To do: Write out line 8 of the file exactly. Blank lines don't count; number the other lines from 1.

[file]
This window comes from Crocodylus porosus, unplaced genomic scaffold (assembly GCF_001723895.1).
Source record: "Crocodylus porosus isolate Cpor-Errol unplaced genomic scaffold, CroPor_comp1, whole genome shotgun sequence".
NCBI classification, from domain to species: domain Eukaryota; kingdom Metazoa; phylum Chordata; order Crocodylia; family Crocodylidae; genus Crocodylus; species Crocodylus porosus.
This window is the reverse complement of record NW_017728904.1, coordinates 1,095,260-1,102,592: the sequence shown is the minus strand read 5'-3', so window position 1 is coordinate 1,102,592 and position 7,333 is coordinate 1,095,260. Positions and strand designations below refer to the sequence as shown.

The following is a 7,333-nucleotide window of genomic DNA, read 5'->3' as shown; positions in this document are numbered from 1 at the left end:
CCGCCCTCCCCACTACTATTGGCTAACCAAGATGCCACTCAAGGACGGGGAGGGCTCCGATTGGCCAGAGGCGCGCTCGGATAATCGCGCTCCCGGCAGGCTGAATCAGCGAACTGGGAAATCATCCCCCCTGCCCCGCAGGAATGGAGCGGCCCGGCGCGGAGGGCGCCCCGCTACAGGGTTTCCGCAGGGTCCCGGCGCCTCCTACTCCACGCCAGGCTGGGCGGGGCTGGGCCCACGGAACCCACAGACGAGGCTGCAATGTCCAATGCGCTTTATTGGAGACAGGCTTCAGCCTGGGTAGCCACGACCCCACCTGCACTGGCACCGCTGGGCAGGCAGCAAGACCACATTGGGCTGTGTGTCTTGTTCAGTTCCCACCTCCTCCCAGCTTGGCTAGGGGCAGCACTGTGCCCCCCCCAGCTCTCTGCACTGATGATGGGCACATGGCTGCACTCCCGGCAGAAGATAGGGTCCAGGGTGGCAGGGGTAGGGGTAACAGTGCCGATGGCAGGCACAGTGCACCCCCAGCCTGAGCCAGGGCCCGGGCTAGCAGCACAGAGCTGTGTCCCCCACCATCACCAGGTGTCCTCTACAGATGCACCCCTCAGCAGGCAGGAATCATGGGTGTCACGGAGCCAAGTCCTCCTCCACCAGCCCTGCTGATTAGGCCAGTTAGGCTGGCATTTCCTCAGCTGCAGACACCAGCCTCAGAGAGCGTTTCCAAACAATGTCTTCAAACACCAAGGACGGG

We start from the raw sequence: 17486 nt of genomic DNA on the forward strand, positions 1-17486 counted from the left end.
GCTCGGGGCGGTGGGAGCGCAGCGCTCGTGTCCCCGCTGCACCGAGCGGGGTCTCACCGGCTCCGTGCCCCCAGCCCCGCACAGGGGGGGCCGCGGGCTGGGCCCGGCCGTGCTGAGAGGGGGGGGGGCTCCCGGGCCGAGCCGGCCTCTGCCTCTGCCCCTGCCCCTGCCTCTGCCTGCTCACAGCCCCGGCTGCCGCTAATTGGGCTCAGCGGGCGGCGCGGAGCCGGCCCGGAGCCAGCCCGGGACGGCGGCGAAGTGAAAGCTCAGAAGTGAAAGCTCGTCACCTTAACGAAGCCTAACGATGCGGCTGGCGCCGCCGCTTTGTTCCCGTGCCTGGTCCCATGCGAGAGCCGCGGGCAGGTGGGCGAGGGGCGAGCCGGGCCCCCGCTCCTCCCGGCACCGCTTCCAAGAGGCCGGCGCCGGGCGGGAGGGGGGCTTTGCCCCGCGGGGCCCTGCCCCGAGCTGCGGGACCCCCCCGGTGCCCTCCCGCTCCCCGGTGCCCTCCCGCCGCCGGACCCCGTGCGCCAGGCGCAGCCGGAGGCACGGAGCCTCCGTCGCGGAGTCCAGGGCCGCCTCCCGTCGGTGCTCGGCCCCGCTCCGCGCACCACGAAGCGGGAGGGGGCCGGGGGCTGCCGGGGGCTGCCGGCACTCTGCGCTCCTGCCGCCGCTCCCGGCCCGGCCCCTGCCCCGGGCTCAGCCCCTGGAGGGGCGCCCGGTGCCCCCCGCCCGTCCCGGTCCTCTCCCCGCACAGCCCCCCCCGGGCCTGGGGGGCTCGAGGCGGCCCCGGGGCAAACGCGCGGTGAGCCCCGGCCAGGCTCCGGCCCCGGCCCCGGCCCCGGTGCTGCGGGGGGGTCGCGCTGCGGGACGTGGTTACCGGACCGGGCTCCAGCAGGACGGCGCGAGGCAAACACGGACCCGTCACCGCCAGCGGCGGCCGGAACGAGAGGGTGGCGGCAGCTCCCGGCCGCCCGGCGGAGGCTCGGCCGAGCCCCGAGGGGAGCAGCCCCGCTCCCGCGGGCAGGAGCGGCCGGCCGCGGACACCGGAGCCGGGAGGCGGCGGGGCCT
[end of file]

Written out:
GCTCGGGGCGGTGGGAGCGCAGCGCTCGTGTCCCCGCTGCACCGAGCGGGGTCTCACCGGCTCCGTGCCCCCAGCCCCGCACAGGGGGGGCCGCGGGCTGGGCCCGGCCGTGCTGAGAGGGGGGGGGGCTCCCGGGCCGAGCCGGCCTCTGCCTCTGCCCCTGCCCCTGCCTCTGCCTGCTCACAGCCCCGGCTGCCGCTAATTGGGCTCAGCGGGCGGCGCGGAGCCGGCCCGGAGCCAGCCCGGGACGGCGGCGAAGTGAAAGCTCAGAAGTGAAAGCTCGTCACCTTAACGAAGCCTAACGATGCGGCTGGCGCCGCCGCTTTGTTCCCGTGCCTGGTCCCATGCGAGAGCCGCGGGCAGGTGGGCGAGGGGCGAGCCGGGCCCCCGCTCCTCCCGGCACCGCTTCCAAGAGGCCGGCGCCGGGCGGGAGGGGGGCTTTGCCCCGCGGGGCCCTGCCCCGAGCTGCGGGACCCCCCCGGTGCCCTCCCGCTCCCCGGTGCCCTCCCGCCGCCGGACCCCGTGCGCCAGGCGCAGCCGGAGGCACGGAGCCTCCGTCGCGGAGTCCAGGGCCGCCTCCCGTCGGTGCTCGGCCCCGCTCCGCGCACCACGAAGCGGGAGGGGGCCGGGGGCTGCCGGGGGCTGCCGGCACTCTGCGCTCCTGCCGCCGCTCCCGGCCCGGCCCCTGCCCCGGGCTCAGCCCCTGGAGGGGCGCCCGGTGCCCCCCGCCCGTCCCGGTCCTCTCCCCGCACAGCCCCCCCCGGGCCTGGGGGGCTCGAGGCGGCCCCGGGGCAAACGCGCGGTGAGCCCCGGCCAGGCTCCGGCCCCGGCCCCGGCCCCGGTGCTGCGGGGGGGTCGCGCTGCGGGACGTGGTTACCGGACCGGGCTCCAGCAGGACGGCGCGAGGCAAACACGGACCCGTCACCGCCAGCGGCGGCCGGAACGAGAGGGTGGCGGCAGCTCCCGGCCGCCCGGCGGAGGCTCGGCCGAGCCCCGAGGGGAGCAGCCCCGCTCCCGCGGGCAGGAGCGGCCGGCCGCGGACACCGGAGCCGGGAGGCGGCGGGGCCT